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A More Dangerous COVID-19 Mutation Ahead?

We are all getting excited that a vaccine for COVID-19 is finally being rolled out in the UK and soon in the United States.  If you are not tuning in, you might as well notice that this time more than ever the gap between those infected and those recovered is very huge - more than 22 Million at least.  

Cases are also rising more than ever, roughly at 500,000+ cases a day.  Are we not seeing something more dangerous?  Is there a dangerous coronavirus mutation already on the way?

The Cluster-5 Mutation

A so called ‘Cluster-5’ COVID-19 mutation was found in 5 mink farms and 12 people in the North Jutland region in Denmark's north. According to researchers the Cluster-5 variant causes three amino-acid changes and two deletions in the spike protein.

Preliminary cell experiments suggest that antibodies from some people who had recovered from COVID-19 found it more difficult to recognize the Cluster-5 variant than viruses that did not carry the Cluster-5 mutations. This suggests that the variant could be less responsive to antibody treatments or vaccines, and informed the government’s decision to cull the farmed mink, according to a letter from Denmark’s chief veterinary officer to the World Organization for Animal Health. “It is the right thing to do in a situation where the vaccine, which is currently the light at the end of a very dark tunnel, is in danger,” Danish minister for food and fisheries, Mogens Jensen, said in a public statement on 5 November.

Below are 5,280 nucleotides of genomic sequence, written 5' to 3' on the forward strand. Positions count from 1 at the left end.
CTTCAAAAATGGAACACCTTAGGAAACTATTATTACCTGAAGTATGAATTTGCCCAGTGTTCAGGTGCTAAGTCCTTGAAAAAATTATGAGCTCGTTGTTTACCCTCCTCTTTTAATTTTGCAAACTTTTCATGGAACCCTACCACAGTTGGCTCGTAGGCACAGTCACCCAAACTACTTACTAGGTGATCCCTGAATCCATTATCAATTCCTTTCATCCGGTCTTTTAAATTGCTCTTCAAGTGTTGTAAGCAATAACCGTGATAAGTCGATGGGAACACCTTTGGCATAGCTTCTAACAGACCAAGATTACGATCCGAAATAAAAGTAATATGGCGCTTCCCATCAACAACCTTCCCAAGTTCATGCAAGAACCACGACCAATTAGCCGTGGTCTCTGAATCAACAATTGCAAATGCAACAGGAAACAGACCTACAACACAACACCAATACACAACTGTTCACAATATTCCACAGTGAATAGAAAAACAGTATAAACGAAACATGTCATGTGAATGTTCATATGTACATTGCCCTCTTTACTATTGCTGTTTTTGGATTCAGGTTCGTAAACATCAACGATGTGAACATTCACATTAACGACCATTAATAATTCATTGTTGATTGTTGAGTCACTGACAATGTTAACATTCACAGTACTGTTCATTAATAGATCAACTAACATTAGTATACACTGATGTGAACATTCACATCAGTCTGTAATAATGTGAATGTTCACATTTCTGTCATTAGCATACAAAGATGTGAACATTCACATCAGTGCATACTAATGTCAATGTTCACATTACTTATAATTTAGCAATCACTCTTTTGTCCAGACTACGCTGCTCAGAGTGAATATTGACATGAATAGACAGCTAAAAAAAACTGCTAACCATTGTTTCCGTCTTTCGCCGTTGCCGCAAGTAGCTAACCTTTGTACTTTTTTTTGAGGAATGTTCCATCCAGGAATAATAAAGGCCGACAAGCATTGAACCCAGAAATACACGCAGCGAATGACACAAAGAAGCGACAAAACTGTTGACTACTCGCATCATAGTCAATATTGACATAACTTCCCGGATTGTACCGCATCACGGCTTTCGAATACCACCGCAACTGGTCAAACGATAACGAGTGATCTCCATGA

It is also becoming more and more dangerous as outbreaks are becoming uncontrolled.  According to a news from,

In Denmark, the world’s largest producer of mink pelts, authorities are struggling to control farm outbreaks, despite extensive control measures. In many affected farms, almost all animals have antibodies against the virus. Outbreaks have also been detected in mink farms in the Netherlands, Sweden, Spain, Italy and the United States. The Netherlands plans to cull its entire mink population by 2021, accelerating plans to end mink farming by 2024.

Scientists still don’t know how the virus is entering farms, says Anette Boklund, an epidemiologist and veterinarian at the University of Copenhagen. Her team has found low levels of viral RNA on houseflies, as well as in hair and air samples close to mink cages.

Human and Animals Cross Infection

According to a World Health Organization (WHO) report which also talks about the Denmark Cluster-5 mutation there is an evidence that cross infection between animals to humans and humans to animals is already possible.

Minks were infected following exposure from infected humans. Minks can act as a reservoir of SARS-CoV-2, passing the virus between them, and pose a risk for virus spill-over from mink to humans. People can then transmit this virus within the human population. Additionally, spill-back (human to mink transmission) can occur. It remains a concern when any animal virus spills in to the human population, or when an animal population could contribute to amplifying and spreading a virus affecting humans. As viruses move between human and animal populations, genetic modifications in the virus can occur. These changes can be identified through whole genome sequencing, and when found, experiments can study the possible implications of these changes on the disease in humans.

To date, six countries, namely Denmark, the Netherlands, Spain, Sweden, Italy and the United States of America have reported SARS-CoV-2 in farmed minks to the World Organisation for Animal Health (OIE).

Analysis of New COVID-19 Strains

If COVID-19 viral strains can even be found in houseflies, cats, dogs and other animals, then the spread of infection might even be wider in the future. (Read "The Mink Link") This is a concern that must be looked into and the world must begin preparing for.

We are all hoping that 2021 would be better and let us all hope that it would not be a year of more danger.

What do you think of this news? Any thoughts?